Lady of the House prides itself on its modern American food and beverage menus. They demonstrate a passion for knowledge and technique, with special emphasis on freshness and creativity, also reflecting strong commitment to community sourcing and support of Michigan farms.
“The food is amazing and really original, like Irish-inspired but gourmet,” Huntington Woods resident Kelsie Rodriguez said. “My favorites were the shaved ham (which sounds so bland but it’s buttery and delicious), and for dessert, the potato doughnuts. They give you little cups of tea and crackers when you arrive, and the atmosphere is really cozy and cute.”
Javon David of Birmingham agreed: “It’s a great place. Everything from the food to the tablescape to the service. The dishes are unique and very flavorful. It’s really a one-of-a-kind restaurant.”
Trumbull & Porter, marketed as Detroit’s “Authentic Hotel and First Artisan Boutique Property,” has also become a popular hangout spot for tourists and locals alike. Similar to Lady of the House and so many other Corktown businesses, this boutique hotel in Detroit embodies the spirit of the city through local sourcing, showcasing art from 50 Detroit and Michigan artists. Its 13-million dollar renovation also featured all Detroit and Michigan-based designers, architects and products.
“It’s a remarkable property,” Director of Sales and Marketing Gail Major said. “I’m so blessed to have been asked to join this team and be part of such an up-and-coming area and unique property.”
Birmingham resident Christina Wincek said that she and her husband love “T&P” for both the value and location.
“It’s within walking distance to Batch Brewing Co., and, of course, all the action on Michigan,” Wincek said. “The Sundry Shop in the lobby is perfect for late night munchies or that ‘just one more’ cocktail, and the in-room dining from Red Dunn Kitchen makes for the most delicious breakfast in bed!”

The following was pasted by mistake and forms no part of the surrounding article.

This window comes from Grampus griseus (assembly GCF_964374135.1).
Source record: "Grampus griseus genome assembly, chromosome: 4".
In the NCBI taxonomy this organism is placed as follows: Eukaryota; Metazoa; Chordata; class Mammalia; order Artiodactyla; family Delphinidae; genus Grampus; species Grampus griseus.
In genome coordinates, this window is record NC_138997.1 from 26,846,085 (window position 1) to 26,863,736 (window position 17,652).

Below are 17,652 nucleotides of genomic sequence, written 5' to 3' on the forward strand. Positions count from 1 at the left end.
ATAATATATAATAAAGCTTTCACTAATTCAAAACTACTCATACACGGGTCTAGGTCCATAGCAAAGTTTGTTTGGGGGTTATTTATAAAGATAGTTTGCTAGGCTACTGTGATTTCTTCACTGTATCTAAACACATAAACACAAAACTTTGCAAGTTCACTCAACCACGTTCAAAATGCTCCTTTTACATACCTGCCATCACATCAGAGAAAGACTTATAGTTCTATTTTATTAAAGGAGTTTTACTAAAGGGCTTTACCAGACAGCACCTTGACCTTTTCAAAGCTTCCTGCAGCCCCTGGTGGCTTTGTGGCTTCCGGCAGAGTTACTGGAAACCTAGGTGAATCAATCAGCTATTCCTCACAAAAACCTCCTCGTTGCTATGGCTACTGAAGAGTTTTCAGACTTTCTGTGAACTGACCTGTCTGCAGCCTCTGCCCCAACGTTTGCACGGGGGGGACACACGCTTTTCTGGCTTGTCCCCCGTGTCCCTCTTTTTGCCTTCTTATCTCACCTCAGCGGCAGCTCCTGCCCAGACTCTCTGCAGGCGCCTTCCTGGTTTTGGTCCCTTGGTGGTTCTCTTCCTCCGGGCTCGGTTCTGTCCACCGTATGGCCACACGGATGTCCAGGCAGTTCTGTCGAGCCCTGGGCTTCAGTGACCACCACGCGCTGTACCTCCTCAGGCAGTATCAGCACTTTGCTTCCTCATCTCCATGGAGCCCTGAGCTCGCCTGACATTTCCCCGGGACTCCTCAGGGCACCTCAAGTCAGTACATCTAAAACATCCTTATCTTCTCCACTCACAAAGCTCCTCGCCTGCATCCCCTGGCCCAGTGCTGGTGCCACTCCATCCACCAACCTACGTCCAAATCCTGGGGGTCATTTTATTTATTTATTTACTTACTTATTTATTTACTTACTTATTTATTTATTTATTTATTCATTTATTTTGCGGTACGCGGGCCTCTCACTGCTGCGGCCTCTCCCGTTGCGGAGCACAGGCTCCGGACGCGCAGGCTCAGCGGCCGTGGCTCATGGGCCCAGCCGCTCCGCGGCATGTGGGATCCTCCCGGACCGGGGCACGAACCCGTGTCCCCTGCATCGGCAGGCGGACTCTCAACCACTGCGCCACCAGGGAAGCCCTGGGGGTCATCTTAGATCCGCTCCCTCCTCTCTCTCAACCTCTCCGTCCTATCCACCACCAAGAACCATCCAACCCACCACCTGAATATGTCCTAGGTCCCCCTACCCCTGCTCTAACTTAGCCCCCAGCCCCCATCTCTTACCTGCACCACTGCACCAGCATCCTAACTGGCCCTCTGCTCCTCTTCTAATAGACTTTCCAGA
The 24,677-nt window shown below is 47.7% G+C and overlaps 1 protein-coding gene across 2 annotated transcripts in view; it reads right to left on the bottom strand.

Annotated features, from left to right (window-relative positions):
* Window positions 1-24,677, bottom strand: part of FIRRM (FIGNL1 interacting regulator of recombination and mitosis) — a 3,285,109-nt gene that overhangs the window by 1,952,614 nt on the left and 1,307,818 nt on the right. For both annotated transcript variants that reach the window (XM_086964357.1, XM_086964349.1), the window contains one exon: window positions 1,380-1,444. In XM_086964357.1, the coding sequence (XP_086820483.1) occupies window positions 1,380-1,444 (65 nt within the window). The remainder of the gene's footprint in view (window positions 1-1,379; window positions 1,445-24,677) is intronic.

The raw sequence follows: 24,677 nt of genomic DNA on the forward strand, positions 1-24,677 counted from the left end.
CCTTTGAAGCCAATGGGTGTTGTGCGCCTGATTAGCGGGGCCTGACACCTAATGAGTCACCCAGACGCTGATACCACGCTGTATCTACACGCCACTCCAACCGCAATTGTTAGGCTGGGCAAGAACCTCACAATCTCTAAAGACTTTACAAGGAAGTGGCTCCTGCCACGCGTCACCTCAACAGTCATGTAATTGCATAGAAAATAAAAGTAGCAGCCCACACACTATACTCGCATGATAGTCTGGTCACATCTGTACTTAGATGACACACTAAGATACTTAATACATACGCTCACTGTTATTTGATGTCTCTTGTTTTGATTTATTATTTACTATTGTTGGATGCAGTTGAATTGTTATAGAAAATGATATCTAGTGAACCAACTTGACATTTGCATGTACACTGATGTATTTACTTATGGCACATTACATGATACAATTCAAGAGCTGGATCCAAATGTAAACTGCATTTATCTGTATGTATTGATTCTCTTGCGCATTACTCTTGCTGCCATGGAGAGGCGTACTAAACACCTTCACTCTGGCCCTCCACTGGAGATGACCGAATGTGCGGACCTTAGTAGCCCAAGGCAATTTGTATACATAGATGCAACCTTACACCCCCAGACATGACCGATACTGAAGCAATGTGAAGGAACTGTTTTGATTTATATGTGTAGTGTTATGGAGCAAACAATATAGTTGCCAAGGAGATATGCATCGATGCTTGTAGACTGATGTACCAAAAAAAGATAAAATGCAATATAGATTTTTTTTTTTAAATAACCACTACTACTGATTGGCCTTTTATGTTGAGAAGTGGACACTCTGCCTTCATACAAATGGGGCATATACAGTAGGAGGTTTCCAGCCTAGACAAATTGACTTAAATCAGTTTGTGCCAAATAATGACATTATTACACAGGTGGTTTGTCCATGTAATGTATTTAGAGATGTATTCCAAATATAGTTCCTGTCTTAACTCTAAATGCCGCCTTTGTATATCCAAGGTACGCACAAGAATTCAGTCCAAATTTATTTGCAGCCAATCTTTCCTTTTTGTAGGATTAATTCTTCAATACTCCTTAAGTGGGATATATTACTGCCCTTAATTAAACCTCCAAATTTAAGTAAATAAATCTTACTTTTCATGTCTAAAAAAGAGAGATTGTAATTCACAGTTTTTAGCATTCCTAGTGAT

Lately, Corktown has been making even more news headlines with Ford Motor Company’s 2018 announcement of its plans to transform the long-vacant Michigan Central Station, as well as several nearby properties, into a vibrant new campus in Corktown that will be an “innovation hub for Ford’s vision for the future of transportation,” including autonomous and electric vehicles and mobility services and solutions for urban environments, which will bring in thousands of jobs both directly with Ford, as well as with Ford’s partners and suppliers.
With Ford’s long company history and pride in heritage, Corktown communications manager at Ford Motor Company Christina Twelftree said that Ford will “work to make sure the historic characteristics of Michigan Central Station and Corktown are preserved for future generations.” She added that Ford has committed $10 million for programs to support economic growth, housing affordability, workforce development, parks preservation, neighborhood safety and preserving Corktown’s culture.
Speaking of conserving Corktown’s culture, the Detroit St. Patrick’s Day Parade took place for the 61st time on March 10. The parade, which always includes marching and pipe/drum bands, color guard units, floats, clowns, novelty groups and marching units moved west on Michigan Avenue, passing the reviewing stand and dispersing at 14th Street, approximately two hours later.
Are you looking for something to do on St. Patrick’s Day this weekend? Why not head down to Corktown and drink up at McShane’s Irish Pub & Whiskey Bar, Nancy Whiskey or Corktown Tavern? Corktown is, after all, known as the neighborhood “where Detroit meets Ireland.” Sláinte!
Story by Danielle Alexander. Danielle Alexander loves hearing stories about the old Corktown and being part of its resurgence.